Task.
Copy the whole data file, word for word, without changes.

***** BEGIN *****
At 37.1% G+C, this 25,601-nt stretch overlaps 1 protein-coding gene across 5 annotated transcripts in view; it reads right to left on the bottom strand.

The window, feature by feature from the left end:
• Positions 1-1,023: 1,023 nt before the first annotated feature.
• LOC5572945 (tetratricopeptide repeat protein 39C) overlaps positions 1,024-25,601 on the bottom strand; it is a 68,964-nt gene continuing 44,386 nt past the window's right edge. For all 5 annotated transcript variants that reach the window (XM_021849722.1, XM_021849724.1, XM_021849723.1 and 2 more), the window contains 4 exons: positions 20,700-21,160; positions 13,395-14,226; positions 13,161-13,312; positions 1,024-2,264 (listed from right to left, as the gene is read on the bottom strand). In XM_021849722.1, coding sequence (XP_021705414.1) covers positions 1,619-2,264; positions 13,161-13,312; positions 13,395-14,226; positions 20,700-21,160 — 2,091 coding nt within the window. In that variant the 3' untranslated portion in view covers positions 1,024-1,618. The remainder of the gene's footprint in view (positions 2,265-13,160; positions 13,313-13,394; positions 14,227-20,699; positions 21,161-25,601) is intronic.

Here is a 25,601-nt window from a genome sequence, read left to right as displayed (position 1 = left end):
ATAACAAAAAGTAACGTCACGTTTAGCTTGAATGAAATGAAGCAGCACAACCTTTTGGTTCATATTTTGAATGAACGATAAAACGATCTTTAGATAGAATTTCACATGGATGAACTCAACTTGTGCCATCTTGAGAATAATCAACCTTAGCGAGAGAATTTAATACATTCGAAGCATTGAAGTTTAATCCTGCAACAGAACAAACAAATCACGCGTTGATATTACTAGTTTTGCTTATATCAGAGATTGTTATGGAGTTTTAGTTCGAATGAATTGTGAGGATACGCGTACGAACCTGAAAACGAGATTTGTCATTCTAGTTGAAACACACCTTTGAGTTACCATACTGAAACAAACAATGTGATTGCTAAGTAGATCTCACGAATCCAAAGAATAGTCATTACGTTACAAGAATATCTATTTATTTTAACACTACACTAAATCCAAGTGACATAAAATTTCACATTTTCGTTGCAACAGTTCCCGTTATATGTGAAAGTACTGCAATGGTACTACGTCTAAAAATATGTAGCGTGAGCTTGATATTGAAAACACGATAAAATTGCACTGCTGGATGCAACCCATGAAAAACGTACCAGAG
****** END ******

At 37.1% G+C, this 25,601-nt stretch overlaps 1 protein-coding gene across 5 annotated transcripts in view; it reads right to left on the bottom strand.

The window, feature by feature from the left end:
• Positions 1-1,023: 1,023 nt before the first annotated feature.
• LOC5572945 (tetratricopeptide repeat protein 39C) overlaps positions 1,024-25,601 on the bottom strand; it is a 68,964-nt gene continuing 44,386 nt past the window's right edge. For all 5 annotated transcript variants that reach the window (XM_021849722.1, XM_021849724.1, XM_021849723.1 and 2 more), the window contains 4 exons: positions 20,700-21,160; positions 13,395-14,226; positions 13,161-13,312; positions 1,024-2,264 (listed from right to left, as the gene is read on the bottom strand). In XM_021849722.1, coding sequence (XP_021705414.1) covers positions 1,619-2,264; positions 13,161-13,312; positions 13,395-14,226; positions 20,700-21,160 — 2,091 coding nt within the window. In that variant the 3' untranslated portion in view covers positions 1,024-1,618. The remainder of the gene's footprint in view (positions 2,265-13,160; positions 13,313-13,394; positions 14,227-20,699; positions 21,161-25,601) is intronic.

Here is a 25,601-nt window from a genome sequence, read left to right as displayed (position 1 = left end):
ATAACAAAAAGTAACGTCACGTTTAGCTTGAATGAAATGAAGCAGCACAACCTTTTGGTTCATATTTTGAATGAACGATAAAACGATCTTTAGATAGAATTTCACATGGATGAACTCAACTTGTGCCATCTTGAGAATAATCAACCTTAGCGAGAGAATTTAATACATTCGAAGCATTGAAGTTTAATCCTGCAACAGAACAAACAAATCACGCGTTGATATTACTAGTTTTGCTTATATCAGAGATTGTTATGGAGTTTTAGTTCGAATGAATTGTGAGGATACGCGTACGAACCTGAAAACGAGATTTGTCATTCTAGTTGAAACACACCTTTGAGTTACCATACTGAAACAAACAATGTGATTGCTAAGTAGATCTCACGAATCCAAAGAATAGTCATTACGTTACAAGAATATCTATTTATTTTAACACTACACTAAATCCAAGTGACATAAAATTTCACATTTTCGTTGCAACAGTTCCCGTTATATGTGAAAGTACTGCAATGGTACTACGTCTAAAAATATGTAGCGTGAGCTTGATATTGAAAACACGATAAAATTGCACTGCTGGATGCAACCCATGAAAAACGTACCAGAG